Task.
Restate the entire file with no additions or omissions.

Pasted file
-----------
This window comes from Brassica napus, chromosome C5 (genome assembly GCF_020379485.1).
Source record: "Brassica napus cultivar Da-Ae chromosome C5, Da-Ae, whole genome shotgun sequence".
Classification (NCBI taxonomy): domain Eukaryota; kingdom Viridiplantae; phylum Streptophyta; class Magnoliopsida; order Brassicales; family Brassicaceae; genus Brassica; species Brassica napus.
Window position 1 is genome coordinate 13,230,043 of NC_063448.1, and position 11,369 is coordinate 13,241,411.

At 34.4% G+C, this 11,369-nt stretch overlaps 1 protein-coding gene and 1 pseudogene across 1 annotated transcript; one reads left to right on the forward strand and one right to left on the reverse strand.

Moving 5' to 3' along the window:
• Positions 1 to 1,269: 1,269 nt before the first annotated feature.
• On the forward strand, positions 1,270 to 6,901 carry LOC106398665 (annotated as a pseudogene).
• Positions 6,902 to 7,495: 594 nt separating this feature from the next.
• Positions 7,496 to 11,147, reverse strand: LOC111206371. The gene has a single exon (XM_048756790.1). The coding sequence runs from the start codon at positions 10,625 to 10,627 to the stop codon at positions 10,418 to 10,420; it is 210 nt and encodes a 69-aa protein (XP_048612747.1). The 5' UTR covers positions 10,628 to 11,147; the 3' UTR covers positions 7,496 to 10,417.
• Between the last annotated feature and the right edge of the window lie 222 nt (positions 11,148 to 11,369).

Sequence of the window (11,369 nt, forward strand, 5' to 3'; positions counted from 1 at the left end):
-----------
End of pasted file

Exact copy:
This window comes from Brassica napus, chromosome C5 (genome assembly GCF_020379485.1).
Source record: "Brassica napus cultivar Da-Ae chromosome C5, Da-Ae, whole genome shotgun sequence".
Classification (NCBI taxonomy): domain Eukaryota; kingdom Viridiplantae; phylum Streptophyta; class Magnoliopsida; order Brassicales; family Brassicaceae; genus Brassica; species Brassica napus.
Window position 1 is genome coordinate 13,230,043 of NC_063448.1, and position 11,369 is coordinate 13,241,411.

At 34.4% G+C, this 11,369-nt stretch overlaps 1 protein-coding gene and 1 pseudogene across 1 annotated transcript; one reads left to right on the forward strand and one right to left on the reverse strand.

Moving 5' to 3' along the window:
• Positions 1 to 1,269: 1,269 nt before the first annotated feature.
• On the forward strand, positions 1,270 to 6,901 carry LOC106398665 (annotated as a pseudogene).
• Positions 6,902 to 7,495: 594 nt separating this feature from the next.
• Positions 7,496 to 11,147, reverse strand: LOC111206371. The gene has a single exon (XM_048756790.1). The coding sequence runs from the start codon at positions 10,625 to 10,627 to the stop codon at positions 10,418 to 10,420; it is 210 nt and encodes a 69-aa protein (XP_048612747.1). The 5' UTR covers positions 10,628 to 11,147; the 3' UTR covers positions 7,496 to 10,417.
• Between the last annotated feature and the right edge of the window lie 222 nt (positions 11,148 to 11,369).

Sequence of the window (11,369 nt, forward strand, 5' to 3'; positions counted from 1 at the left end):